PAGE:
Second, it is transported to a modern setting despite the language, in order to demonstrate its universal themes. Sometimes this works quite well (see Richard III with Loncraine/McKellen). Here, the result is a mixed bag. The modern settings with news-rooms, tanks and trucks work very well, but the war-action scenes sometimes feel shoe-horned in just to try to make Shakespeare more thrilling and pander to audiences, and a key plot element that involves the Roman practice of a hero showing the people his physical wounds in order to gain their trust, doesn't work anymore.

The acting is generally good, although the wide range of accents are too distracting, and Azabal chews the scenery and ruins her scenes. The direction is passable.

As mentioned, some scenes suffer from too much cutting of dialogue. I found the key scene involving the turning of the crowd against Coriolanus, too awkwardly staccato. Where the original writing had speeches that sway people's emotions, this has abrupt statements and declarations, and many of the characters lose their dimensions as a result.

But all these can be overlooked and the movie enjoyed despite these flaws. The one flaw I was not able to overcome is Fiennes characterization of Coriolanus. He portrays him as way too contemptuous and angry, a spiteful man beyond sympathy that basically brought the tragedy on himself. Whereas my impression while reading the play was of a socially awkward, hard, but basically honorable and good man led astray by politics and pressure. Including more of Shakespeare's colorful dialogue and soliloquies could have helped.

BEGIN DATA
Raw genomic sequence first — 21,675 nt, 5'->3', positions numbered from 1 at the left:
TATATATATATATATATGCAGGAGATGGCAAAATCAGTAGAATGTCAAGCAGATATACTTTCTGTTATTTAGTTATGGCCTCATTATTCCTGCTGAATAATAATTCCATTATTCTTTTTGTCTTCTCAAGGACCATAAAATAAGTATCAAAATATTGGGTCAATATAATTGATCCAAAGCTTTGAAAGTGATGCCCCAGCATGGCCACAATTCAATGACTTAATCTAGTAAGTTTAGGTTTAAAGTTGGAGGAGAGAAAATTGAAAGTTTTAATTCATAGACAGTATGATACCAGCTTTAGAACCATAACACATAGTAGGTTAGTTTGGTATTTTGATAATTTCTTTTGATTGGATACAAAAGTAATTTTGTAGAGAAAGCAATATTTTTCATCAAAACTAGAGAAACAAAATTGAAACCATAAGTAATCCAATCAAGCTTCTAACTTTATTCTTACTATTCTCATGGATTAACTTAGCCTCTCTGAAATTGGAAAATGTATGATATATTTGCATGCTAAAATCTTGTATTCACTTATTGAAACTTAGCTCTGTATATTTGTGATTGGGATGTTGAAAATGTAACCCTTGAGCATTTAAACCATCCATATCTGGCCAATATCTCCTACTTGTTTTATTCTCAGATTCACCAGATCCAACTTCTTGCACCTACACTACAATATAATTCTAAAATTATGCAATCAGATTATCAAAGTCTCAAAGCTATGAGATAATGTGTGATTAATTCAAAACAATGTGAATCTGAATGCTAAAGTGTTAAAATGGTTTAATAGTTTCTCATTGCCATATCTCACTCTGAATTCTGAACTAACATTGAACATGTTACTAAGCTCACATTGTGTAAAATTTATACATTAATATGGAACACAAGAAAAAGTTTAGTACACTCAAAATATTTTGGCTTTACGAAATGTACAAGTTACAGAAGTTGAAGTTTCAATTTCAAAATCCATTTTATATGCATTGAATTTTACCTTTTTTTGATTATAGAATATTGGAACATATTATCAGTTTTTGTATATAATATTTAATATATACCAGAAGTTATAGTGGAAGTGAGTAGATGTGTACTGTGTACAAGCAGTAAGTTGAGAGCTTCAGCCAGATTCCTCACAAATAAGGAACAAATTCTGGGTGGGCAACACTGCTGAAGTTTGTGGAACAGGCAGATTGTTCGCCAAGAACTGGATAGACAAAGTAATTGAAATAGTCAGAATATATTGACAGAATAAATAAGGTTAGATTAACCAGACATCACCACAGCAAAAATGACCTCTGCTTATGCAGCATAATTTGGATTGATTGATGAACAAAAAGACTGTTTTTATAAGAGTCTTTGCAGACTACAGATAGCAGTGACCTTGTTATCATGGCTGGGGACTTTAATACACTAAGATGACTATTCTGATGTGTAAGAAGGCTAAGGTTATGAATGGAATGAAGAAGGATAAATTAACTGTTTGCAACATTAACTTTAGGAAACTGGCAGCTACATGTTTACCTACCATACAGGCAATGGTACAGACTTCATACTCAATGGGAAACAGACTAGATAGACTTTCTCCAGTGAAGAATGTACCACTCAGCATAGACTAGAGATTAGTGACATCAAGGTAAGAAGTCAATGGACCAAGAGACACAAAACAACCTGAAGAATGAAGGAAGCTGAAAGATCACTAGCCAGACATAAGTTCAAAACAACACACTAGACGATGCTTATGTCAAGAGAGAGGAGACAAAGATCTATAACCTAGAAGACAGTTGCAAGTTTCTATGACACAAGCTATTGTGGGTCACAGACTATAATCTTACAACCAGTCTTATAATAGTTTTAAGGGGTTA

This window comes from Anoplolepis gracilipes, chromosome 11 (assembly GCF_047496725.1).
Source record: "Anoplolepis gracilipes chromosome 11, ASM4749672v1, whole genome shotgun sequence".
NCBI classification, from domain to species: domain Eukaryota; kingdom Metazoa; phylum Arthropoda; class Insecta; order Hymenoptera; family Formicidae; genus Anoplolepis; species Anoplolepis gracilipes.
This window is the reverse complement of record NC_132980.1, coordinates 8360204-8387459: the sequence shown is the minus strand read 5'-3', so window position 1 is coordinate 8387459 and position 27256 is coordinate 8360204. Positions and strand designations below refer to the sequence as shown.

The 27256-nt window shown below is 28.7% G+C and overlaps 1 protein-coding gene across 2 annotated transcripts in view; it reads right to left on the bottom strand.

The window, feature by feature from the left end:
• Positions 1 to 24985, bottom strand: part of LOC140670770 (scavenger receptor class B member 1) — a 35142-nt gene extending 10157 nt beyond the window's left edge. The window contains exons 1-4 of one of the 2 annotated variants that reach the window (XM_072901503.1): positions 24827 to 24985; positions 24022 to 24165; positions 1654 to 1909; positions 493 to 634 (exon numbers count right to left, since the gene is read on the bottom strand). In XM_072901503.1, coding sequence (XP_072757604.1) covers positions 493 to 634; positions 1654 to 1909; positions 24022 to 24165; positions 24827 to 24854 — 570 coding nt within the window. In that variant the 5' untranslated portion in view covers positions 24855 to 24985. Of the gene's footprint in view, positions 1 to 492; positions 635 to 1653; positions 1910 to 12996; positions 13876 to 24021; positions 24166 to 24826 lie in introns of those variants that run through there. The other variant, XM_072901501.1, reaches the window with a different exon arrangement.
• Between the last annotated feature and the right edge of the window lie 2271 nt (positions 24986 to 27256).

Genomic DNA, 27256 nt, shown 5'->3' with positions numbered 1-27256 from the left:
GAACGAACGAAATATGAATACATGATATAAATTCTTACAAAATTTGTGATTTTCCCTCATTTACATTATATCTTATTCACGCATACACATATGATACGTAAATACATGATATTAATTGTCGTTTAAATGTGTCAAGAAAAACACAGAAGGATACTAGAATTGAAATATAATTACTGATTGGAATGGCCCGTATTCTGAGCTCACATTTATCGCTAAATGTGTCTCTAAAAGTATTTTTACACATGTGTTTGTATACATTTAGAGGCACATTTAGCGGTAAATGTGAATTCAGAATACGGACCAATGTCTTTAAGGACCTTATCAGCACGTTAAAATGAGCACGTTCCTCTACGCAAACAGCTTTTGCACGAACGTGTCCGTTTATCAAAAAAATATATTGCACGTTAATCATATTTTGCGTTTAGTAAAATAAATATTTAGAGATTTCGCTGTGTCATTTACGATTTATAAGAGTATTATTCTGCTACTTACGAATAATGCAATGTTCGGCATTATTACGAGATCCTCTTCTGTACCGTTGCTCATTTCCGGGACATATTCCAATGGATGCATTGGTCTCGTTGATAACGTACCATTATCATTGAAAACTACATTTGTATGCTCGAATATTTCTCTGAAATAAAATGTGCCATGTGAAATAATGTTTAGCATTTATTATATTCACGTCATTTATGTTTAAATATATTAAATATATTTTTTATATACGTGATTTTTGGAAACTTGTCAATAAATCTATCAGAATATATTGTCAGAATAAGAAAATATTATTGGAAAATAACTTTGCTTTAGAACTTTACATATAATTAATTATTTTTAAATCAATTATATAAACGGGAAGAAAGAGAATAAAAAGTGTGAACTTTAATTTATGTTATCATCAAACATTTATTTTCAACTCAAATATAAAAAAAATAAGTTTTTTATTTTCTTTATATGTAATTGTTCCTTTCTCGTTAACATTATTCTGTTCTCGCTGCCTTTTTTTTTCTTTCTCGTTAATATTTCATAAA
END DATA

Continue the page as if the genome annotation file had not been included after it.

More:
Reviewed by Richard ParkerII 10 / 10

Echoes of Current Times

Excellent. But I found that I had to use the English subtitles on the DVD.

Stands head & shoulders over the usual Hollywood pap that is pumped out.

Shakespeare's critique of democracy? 'Pressure Group' politics shown. Confusion about who should Lead, be the CEO.

Warfare scenes in early part of movie seemed very realistic - urban battles, house to house. Also, a group similar to the modern 'Occupy Wall Street' movement seems to be portrayed demanding bread & confronting the army of General Martius.

Also, General Martius has an Arch-Enemy, the leader of a nearby terrorist nation, who threatens the modern 'Rome' of the 21st century .

Kept my interest (thanks to the help of the subtitles) all the way.

IF YOU WANT TO SEE GOOD ACTING, i.e., EXCELLENT ACTORS AT WORK, SEE THIS.

SPOILER ALERT: Shakespeare's tragedy could have been called 'From Hero to- Enemy of Rome - to Zero'